Finally, victims (as well as judges, fellow prosecutors and police, probation officers, and even defense lawyers and defendants) should have avenues to leave feedback on police and prosecutors’ performance. Even an eBay-style feedback loop would illuminate and check professionals’ decisions, and it could influence pay and promotions. Soliciting victims’ feedback would empower them and send the message that the system cares about their views. Corporations routinely survey customers and solicit feedback so they can continually improve their customer service; government agencies have been slow to do the same.
Of course, victim involvement works only where one can identify a victim. More than a third of arrests are for drug crimes, and one-ninth are for public-order offenses, such as weapons and driving-related offenses. But not all drug and public-order offenses are truly victimless: think of crack houses that blight neighborhoods or armed criminals who terrorize communities.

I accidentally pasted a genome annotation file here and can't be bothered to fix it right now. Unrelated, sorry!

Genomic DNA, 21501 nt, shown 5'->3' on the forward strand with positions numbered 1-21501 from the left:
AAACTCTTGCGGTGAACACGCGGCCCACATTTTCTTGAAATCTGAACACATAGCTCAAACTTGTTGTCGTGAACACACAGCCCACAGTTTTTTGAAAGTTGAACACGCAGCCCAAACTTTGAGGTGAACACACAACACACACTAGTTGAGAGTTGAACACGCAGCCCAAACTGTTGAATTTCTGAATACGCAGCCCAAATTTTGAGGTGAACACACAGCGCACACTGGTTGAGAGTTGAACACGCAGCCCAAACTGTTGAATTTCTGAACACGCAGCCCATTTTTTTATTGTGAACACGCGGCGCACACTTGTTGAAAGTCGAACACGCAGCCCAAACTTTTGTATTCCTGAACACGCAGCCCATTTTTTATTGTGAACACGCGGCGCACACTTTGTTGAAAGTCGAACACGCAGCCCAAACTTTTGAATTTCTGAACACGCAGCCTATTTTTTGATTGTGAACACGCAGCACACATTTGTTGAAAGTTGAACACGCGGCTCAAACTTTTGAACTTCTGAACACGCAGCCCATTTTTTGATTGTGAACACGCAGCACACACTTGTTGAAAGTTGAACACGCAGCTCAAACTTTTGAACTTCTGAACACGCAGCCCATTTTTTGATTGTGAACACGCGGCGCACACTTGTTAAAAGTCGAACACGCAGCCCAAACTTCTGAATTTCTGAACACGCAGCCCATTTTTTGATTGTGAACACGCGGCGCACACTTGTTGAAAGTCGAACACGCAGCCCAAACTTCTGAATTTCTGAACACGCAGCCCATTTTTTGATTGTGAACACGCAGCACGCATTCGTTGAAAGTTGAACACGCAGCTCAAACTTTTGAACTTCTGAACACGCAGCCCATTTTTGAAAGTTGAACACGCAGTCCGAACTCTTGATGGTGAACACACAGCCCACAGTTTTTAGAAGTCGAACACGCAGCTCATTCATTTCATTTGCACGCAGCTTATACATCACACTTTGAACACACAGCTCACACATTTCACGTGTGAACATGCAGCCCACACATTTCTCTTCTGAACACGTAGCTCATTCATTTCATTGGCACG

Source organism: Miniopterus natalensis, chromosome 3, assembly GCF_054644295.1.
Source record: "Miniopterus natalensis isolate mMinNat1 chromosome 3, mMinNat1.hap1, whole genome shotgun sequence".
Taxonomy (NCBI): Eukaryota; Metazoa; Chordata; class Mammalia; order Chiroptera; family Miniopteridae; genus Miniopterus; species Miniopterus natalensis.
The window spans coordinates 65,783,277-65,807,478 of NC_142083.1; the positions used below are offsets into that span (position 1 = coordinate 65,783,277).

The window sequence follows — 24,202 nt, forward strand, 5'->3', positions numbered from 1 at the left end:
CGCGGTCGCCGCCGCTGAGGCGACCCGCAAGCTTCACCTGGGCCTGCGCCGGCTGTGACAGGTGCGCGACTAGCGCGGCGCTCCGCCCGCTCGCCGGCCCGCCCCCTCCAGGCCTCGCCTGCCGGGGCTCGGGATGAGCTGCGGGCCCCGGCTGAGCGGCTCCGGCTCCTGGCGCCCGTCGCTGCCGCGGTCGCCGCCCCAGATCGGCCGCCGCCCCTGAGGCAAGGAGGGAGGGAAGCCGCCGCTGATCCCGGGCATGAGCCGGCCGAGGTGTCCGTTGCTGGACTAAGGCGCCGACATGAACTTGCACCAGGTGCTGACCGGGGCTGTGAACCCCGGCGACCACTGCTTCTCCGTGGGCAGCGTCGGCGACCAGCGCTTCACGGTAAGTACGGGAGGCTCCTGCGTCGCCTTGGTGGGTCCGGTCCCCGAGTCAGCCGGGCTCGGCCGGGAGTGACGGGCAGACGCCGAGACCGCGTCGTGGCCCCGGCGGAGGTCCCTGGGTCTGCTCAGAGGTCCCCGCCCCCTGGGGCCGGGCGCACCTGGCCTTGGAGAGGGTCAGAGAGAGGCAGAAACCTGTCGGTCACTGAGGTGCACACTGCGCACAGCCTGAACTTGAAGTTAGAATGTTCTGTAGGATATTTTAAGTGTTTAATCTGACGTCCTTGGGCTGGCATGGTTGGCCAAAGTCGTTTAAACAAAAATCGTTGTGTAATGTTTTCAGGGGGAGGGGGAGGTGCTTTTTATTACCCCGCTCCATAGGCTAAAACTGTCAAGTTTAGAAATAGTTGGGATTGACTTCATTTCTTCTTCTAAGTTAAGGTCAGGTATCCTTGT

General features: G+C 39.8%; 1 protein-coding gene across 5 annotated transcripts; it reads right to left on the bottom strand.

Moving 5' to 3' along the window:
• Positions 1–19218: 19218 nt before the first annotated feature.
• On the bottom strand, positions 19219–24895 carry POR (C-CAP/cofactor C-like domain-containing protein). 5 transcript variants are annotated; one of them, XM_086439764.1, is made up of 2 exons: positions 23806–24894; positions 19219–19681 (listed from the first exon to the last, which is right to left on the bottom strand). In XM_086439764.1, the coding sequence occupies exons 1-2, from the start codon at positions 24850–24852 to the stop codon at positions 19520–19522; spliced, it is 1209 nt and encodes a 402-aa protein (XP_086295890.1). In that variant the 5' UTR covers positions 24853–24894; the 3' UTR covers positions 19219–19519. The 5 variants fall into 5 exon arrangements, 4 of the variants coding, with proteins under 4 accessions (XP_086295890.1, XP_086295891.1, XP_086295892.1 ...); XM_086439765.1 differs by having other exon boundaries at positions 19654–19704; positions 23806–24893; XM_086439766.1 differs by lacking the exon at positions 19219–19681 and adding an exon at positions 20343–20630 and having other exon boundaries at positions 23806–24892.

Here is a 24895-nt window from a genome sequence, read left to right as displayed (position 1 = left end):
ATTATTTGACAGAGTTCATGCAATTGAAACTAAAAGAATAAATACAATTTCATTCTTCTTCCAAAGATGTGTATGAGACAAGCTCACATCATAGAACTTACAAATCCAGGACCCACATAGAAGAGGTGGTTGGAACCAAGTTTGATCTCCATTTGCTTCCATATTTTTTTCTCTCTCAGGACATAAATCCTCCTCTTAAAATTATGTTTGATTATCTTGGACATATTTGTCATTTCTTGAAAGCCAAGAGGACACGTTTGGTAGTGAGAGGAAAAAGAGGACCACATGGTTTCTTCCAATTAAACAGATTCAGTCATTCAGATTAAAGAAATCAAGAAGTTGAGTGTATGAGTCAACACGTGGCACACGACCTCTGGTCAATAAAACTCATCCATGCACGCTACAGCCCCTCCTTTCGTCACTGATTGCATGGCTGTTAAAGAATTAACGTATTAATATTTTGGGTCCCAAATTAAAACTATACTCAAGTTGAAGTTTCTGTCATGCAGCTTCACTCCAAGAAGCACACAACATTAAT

Where even indirect victims are absent, that very absence should weigh against aggressive enforcement. That would reshape drug enforcement away from racking up easy buys and busts toward the subset of crimes that indirectly harm neighborhoods. More of a focus on victim input would mean more focused enforcement of so-called victimless crimes and more emphasis on classic violent and property crimes.
So, that’s just a sampling of the book’s diagnosis and remedies for what ails American criminal justice. In my final post late today or tomorrow, I’ll respond to some objections, most notably fears of inequality, vengeful victims, and unprofessionalism. Each concern, I’ll suggest, is legitimate but manageable.